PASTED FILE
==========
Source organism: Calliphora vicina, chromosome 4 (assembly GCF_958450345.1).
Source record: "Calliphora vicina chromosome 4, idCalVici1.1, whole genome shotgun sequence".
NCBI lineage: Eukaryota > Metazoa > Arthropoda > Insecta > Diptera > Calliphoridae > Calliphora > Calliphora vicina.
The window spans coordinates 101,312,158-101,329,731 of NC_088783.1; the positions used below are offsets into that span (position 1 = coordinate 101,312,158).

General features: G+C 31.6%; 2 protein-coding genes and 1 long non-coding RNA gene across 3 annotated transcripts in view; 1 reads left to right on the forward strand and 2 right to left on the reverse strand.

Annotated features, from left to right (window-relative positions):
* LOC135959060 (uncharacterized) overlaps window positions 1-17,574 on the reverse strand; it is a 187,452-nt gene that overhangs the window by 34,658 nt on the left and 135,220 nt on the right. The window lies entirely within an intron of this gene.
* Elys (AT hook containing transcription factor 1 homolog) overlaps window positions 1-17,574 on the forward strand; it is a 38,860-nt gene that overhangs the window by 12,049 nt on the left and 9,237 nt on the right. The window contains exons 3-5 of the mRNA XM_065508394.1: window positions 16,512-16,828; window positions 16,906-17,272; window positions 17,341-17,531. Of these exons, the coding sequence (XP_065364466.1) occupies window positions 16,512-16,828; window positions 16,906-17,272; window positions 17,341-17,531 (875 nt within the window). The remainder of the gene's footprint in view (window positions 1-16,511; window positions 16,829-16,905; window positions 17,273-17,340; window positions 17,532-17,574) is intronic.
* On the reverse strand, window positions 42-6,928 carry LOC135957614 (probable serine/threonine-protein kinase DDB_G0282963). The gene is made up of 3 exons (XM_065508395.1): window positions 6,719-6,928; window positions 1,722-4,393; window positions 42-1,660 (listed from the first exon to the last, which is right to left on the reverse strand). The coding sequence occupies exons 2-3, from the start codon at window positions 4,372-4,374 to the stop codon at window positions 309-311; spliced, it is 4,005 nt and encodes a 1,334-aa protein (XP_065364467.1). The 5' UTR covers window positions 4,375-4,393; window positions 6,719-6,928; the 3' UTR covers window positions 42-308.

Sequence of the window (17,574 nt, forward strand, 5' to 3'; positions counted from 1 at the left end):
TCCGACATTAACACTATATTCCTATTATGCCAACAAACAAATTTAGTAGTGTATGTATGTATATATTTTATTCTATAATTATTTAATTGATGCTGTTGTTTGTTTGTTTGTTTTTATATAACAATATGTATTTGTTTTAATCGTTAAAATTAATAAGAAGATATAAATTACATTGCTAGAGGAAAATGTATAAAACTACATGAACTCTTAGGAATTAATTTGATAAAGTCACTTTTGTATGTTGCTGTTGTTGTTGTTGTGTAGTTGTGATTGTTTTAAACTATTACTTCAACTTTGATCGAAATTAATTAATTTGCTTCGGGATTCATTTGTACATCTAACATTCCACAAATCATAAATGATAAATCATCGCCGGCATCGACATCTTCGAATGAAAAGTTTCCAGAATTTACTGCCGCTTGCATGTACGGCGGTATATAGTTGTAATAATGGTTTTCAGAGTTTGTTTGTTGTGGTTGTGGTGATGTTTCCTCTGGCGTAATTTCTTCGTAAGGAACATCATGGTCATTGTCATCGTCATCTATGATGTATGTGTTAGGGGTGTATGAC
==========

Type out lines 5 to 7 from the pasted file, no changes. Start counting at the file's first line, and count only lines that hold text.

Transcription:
General features: G+C 31.6%; 2 protein-coding genes and 1 long non-coding RNA gene across 3 annotated transcripts in view; 1 reads left to right on the forward strand and 2 right to left on the reverse strand.

Annotated features, from left to right (window-relative positions):
* LOC135959060 (uncharacterized) overlaps window positions 1-17,574 on the reverse strand; it is a 187,452-nt gene that overhangs the window by 34,658 nt on the left and 135,220 nt on the right. The window lies entirely within an intron of this gene.